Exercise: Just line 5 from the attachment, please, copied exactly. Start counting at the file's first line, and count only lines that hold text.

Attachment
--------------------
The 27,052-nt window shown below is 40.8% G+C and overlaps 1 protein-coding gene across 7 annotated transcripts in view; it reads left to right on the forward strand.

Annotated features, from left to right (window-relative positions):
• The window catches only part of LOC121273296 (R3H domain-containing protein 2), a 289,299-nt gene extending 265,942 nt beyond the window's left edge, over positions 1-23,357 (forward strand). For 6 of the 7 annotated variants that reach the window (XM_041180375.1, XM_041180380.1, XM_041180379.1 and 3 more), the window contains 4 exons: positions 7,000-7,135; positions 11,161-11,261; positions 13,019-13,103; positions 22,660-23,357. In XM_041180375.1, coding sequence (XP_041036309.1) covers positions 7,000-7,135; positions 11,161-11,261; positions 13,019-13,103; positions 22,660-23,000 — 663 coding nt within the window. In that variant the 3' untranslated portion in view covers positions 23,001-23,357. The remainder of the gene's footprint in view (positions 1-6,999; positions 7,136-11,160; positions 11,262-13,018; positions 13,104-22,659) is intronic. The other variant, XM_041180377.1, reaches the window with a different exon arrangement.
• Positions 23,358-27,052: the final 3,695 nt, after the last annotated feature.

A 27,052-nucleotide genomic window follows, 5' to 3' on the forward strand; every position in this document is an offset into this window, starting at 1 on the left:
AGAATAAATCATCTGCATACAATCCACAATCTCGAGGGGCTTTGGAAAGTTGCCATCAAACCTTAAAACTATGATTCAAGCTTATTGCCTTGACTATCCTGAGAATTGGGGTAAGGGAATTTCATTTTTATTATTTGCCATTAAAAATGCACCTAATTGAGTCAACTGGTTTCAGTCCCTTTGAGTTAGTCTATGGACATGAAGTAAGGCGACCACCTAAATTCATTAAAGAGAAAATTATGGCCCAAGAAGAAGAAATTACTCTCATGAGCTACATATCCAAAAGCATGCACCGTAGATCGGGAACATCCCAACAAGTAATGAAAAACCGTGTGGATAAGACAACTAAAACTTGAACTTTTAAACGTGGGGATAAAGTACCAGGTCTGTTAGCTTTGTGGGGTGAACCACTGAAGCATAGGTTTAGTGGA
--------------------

A 27,052-nucleotide genomic window follows, 5' to 3' on the forward strand; every position in this document is an offset into this window, starting at 1 on the left: